Besamin boxes [heb. bassamim, psumin-byksy] served as containers for spices and were used during the end of the Sabbath and were usually tower-shaped, whereas the besamin box from Sącz was in the shape of a fish, whose head, connected with a trunk with a hinge could be opened and tilted.
The eight-branched candelabrum made in honour of the Hanukkah festival – the victorious Maccabean Revolt. The festival – recorded in the books of Tanakh (Hebrew Bible) – is over 2,000 years old.
An etrog tin in the shape of a pomegranate with three leaves, oxidised and open in the middle. The exhibit presumably belonged to rich Jews, as only they could afford such a decorated, silver container, used to carry the etrog to a synagogue on the holiday of Sukkot.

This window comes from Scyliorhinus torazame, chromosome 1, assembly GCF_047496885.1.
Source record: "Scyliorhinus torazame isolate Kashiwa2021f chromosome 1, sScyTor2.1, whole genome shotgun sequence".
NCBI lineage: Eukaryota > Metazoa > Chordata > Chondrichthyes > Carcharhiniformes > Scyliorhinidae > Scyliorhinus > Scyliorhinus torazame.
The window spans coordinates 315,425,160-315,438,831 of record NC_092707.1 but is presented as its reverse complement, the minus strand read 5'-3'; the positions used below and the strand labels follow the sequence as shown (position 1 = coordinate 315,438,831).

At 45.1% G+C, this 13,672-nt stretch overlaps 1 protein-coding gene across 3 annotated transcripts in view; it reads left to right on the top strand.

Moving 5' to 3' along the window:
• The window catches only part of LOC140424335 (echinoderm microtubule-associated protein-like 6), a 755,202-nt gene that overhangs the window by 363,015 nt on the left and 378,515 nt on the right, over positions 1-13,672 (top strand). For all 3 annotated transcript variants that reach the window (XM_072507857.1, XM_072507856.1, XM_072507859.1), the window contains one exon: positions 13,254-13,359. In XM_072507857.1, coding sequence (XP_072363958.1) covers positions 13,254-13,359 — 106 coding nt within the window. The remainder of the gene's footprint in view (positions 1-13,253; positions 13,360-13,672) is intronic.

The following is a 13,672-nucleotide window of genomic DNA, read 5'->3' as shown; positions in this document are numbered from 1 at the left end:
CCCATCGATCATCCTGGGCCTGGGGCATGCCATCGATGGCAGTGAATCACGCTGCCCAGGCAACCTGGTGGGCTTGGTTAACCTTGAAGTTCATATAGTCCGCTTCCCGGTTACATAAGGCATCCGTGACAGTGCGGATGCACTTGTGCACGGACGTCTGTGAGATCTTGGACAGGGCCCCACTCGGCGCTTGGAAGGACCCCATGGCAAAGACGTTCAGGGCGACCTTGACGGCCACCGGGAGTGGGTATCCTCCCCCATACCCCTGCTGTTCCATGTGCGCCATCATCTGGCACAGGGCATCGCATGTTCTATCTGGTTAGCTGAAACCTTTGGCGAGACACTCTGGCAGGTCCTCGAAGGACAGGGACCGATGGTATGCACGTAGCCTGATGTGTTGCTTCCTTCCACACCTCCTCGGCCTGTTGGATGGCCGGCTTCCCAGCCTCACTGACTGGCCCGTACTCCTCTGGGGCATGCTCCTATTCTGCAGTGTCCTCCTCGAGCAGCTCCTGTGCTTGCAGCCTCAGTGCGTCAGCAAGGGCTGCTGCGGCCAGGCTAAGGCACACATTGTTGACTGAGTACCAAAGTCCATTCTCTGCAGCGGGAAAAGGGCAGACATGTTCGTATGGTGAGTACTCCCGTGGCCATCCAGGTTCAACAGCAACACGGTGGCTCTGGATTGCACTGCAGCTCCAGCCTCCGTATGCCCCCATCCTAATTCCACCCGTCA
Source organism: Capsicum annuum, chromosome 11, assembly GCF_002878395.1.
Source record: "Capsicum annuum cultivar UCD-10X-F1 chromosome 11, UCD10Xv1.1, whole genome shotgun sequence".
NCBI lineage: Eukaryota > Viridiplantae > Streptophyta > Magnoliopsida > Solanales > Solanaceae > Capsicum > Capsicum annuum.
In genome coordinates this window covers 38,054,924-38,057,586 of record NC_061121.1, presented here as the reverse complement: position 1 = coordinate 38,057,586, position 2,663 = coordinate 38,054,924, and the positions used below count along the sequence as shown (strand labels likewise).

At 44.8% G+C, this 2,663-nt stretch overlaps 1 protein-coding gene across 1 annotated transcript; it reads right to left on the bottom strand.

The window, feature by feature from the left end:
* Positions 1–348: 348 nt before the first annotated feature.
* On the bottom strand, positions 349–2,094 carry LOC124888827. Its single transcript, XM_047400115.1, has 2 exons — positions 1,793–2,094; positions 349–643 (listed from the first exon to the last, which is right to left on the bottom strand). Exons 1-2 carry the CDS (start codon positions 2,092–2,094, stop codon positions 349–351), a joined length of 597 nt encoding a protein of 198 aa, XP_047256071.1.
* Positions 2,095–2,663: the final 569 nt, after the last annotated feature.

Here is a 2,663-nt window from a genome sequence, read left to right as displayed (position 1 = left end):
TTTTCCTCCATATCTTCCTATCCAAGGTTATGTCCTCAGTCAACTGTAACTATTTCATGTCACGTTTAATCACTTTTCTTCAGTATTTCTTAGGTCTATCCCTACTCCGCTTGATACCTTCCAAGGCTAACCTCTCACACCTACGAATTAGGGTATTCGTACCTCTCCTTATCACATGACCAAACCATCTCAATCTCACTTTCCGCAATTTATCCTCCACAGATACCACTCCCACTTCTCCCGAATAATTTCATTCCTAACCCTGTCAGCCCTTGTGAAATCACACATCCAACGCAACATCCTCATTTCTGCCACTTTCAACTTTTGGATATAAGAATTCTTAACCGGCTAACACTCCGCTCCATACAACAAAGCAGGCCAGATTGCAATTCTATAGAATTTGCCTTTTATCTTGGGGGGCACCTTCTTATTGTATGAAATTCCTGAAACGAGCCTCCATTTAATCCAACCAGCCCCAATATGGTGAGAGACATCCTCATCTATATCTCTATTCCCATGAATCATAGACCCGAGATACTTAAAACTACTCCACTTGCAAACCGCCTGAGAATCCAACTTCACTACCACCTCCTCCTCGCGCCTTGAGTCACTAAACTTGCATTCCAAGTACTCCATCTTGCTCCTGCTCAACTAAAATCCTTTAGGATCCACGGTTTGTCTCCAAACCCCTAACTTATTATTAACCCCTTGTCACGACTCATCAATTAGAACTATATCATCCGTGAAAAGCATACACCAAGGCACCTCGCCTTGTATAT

Anna Baumgart’s film, Article 1000 (Paragraf 1000), is the result of the artist’s search in the archives of the Falstad Centre. During the years 1941–1945, this location served as an SS prison camp, and, after the WWII, it was transformed into a prison for people collaborating with the Nazis. The starting point for the artist was the documentation found as a result of a query and fragments of the New Year’s performance script, staged by convicts in 1947, which went on to become a political scandal.
In the 19th century and up to the mid-20th century, Kraków was a major centre of the folk toy industry. This was because during winter (when bricklaying ceased), the masons of the suburbs of Kraków: Zwierzyniec, Krowodrza, Czarna Wieś, Ludwinów and Podgórze (which was a separate town until 1915) could earn extra money by building and selling cribs, as well as going carolling with puppet nativity scenes. They were also engaged in the production of popular toys to be later sold during annual spring fairs.